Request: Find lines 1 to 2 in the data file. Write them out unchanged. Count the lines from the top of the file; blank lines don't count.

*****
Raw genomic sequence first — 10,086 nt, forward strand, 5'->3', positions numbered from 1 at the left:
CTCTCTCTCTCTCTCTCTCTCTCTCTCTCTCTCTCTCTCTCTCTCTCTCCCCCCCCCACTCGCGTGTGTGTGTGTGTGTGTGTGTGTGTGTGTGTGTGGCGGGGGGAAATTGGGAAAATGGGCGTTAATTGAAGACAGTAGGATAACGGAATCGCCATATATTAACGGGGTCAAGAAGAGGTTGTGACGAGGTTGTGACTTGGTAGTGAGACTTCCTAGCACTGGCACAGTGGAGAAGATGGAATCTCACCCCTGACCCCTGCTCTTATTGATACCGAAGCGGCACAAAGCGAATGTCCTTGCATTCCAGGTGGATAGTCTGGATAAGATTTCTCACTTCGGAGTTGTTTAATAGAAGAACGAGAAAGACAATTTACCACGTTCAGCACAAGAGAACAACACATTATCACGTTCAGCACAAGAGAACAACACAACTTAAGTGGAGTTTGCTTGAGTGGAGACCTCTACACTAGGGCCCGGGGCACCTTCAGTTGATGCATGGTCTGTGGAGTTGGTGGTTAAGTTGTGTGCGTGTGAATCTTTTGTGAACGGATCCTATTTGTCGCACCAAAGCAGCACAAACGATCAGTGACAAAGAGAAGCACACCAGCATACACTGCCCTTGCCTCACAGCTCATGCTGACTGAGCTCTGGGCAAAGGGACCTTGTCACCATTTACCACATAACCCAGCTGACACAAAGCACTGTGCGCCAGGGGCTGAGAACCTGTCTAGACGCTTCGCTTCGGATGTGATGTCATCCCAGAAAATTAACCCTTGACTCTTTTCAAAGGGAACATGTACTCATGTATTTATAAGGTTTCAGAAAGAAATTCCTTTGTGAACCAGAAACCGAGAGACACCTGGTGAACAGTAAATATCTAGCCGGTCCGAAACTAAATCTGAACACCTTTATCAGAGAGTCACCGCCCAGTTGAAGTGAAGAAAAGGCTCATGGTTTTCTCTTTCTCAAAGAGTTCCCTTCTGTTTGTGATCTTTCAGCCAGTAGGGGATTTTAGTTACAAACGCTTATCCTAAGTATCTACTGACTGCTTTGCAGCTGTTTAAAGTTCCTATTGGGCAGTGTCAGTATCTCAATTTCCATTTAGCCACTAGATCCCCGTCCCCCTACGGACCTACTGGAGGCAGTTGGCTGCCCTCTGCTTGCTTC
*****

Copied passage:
Raw genomic sequence first — 10,086 nt, forward strand, 5'->3', positions numbered from 1 at the left:
CTCTCTCTCTCTCTCTCTCTCTCTCTCTCTCTCTCTCTCTCTCTCTCTCCCCCCCCCACTCGCGTGTGTGTGTGTGTGTGTGTGTGTGTGTGTGTGTGGCGGGGGGAAATTGGGAAAATGGGCGTTAATTGAAGACAGTAGGATAACGGAATCGCCATATATTAACGGGGTCAAGAAGAGGTTGTGACGAGGTTGTGACTTGGTAGTGAGACTTCCTAGCACTGGCACAGTGGAGAAGATGGAATCTCACCCCTGACCCCTGCTCTTATTGATACCGAAGCGGCACAAAGCGAATGTCCTTGCATTCCAGGTGGATAGTCTGGATAAGATTTCTCACTTCGGAGTTGTTTAATAGAAGAACGAGAAAGACAATTTACCACGTTCAGCACAAGAGAACAACACATTATCACGTTCAGCACAAGAGAACAACACAACTTAAGTGGAGTTTGCTTGAGTGGAGACCTCTACACTAGGGCCCGGGGCACCTTCAGTTGATGCATGGTCTGTGGAGTTGGTGGTTAAGTTGTGTGCGTGTGAATCTTTTGTGAACGGATCCTATTTGTCGCACCAAAGCAGCACAAACGATCAGTGACAAAGAGAAGCACACCAGCATACACTGCCCTTGCCTCACAGCTCATGCTGACTGAGCTCTGGGCAAAGGGACCTTGTCACCATTTACCACATAACCCAGCTGACACAAAGCACTGTGCGCCAGGGGCTGAGAACCTGTCTAGACGCTTCGCTTCGGATGTGATGTCATCCCAGAAAATTAACCCTTGACTCTTTTCAAAGGGAACATGTACTCATGTATTTATAAGGTTTCAGAAAGAAATTCCTTTGTGAACCAGAAACCGAGAGACACCTGGTGAACAGTAAATATCTAGCCGGTCCGAAACTAAATCTGAACACCTTTATCAGAGAGTCACCGCCCAGTTGAAGTGAAGAAAAGGCTCATGGTTTTCTCTTTCTCAAAGAGTTCCCTTCTGTTTGTGATCTTTCAGCCAGTAGGGGATTTTAGTTACAAACGCTTATCCTAAGTATCTACTGACTGCTTTGCAGCTGTTTAAAGTTCCTATTGGGCAGTGTCAGTATCTCAATTTCCATTTAGCCACTAGATCCCCGTCCCCCTACGGACCTACTGGAGGCAGTTGGCTGCCCTCTGCTTGCTTC